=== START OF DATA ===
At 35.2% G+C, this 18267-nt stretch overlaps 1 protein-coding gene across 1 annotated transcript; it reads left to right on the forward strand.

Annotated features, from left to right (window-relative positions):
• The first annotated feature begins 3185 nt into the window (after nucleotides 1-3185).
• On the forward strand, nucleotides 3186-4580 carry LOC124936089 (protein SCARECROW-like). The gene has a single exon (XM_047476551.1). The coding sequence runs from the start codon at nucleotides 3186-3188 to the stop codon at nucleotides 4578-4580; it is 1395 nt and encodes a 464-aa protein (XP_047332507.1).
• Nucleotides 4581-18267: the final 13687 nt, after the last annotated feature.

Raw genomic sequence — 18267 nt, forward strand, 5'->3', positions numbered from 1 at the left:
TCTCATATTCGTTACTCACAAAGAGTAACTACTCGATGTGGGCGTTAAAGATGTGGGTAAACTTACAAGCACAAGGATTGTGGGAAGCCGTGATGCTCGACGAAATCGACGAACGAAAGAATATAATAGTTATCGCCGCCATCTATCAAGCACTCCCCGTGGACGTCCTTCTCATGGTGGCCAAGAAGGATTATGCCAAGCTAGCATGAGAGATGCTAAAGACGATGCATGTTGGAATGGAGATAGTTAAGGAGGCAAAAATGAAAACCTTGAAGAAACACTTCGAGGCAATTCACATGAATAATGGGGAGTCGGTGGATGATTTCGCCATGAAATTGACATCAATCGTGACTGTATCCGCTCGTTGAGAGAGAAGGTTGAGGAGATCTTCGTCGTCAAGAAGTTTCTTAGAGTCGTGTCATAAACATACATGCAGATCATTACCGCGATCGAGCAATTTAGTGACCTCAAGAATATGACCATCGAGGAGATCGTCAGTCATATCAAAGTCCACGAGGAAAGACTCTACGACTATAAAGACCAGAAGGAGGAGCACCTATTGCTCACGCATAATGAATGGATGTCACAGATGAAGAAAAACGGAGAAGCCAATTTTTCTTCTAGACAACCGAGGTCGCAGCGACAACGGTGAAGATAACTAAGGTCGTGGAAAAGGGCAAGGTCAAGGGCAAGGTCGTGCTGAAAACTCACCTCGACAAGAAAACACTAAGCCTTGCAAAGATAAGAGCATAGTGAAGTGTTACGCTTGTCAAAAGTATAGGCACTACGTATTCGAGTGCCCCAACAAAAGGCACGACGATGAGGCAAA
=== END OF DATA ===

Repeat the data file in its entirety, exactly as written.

At 35.2% G+C, this 18267-nt stretch overlaps 1 protein-coding gene across 1 annotated transcript; it reads left to right on the forward strand.

Annotated features, from left to right (window-relative positions):
• The first annotated feature begins 3185 nt into the window (after nucleotides 1-3185).
• On the forward strand, nucleotides 3186-4580 carry LOC124936089 (protein SCARECROW-like). The gene has a single exon (XM_047476551.1). The coding sequence runs from the start codon at nucleotides 3186-3188 to the stop codon at nucleotides 4578-4580; it is 1395 nt and encodes a 464-aa protein (XP_047332507.1).
• Nucleotides 4581-18267: the final 13687 nt, after the last annotated feature.

Raw genomic sequence — 18267 nt, forward strand, 5'->3', positions numbered from 1 at the left:
TCTCATATTCGTTACTCACAAAGAGTAACTACTCGATGTGGGCGTTAAAGATGTGGGTAAACTTACAAGCACAAGGATTGTGGGAAGCCGTGATGCTCGACGAAATCGACGAACGAAAGAATATAATAGTTATCGCCGCCATCTATCAAGCACTCCCCGTGGACGTCCTTCTCATGGTGGCCAAGAAGGATTATGCCAAGCTAGCATGAGAGATGCTAAAGACGATGCATGTTGGAATGGAGATAGTTAAGGAGGCAAAAATGAAAACCTTGAAGAAACACTTCGAGGCAATTCACATGAATAATGGGGAGTCGGTGGATGATTTCGCCATGAAATTGACATCAATCGTGACTGTATCCGCTCGTTGAGAGAGAAGGTTGAGGAGATCTTCGTCGTCAAGAAGTTTCTTAGAGTCGTGTCATAAACATACATGCAGATCATTACCGCGATCGAGCAATTTAGTGACCTCAAGAATATGACCATCGAGGAGATCGTCAGTCATATCAAAGTCCACGAGGAAAGACTCTACGACTATAAAGACCAGAAGGAGGAGCACCTATTGCTCACGCATAATGAATGGATGTCACAGATGAAGAAAAACGGAGAAGCCAATTTTTCTTCTAGACAACCGAGGTCGCAGCGACAACGGTGAAGATAACTAAGGTCGTGGAAAAGGGCAAGGTCAAGGGCAAGGTCGTGCTGAAAACTCACCTCGACAAGAAAACACTAAGCCTTGCAAAGATAAGAGCATAGTGAAGTGTTACGCTTGTCAAAAGTATAGGCACTACGTATTCGAGTGCCCCAACAAAAGGCACGACGATGAGGCAAA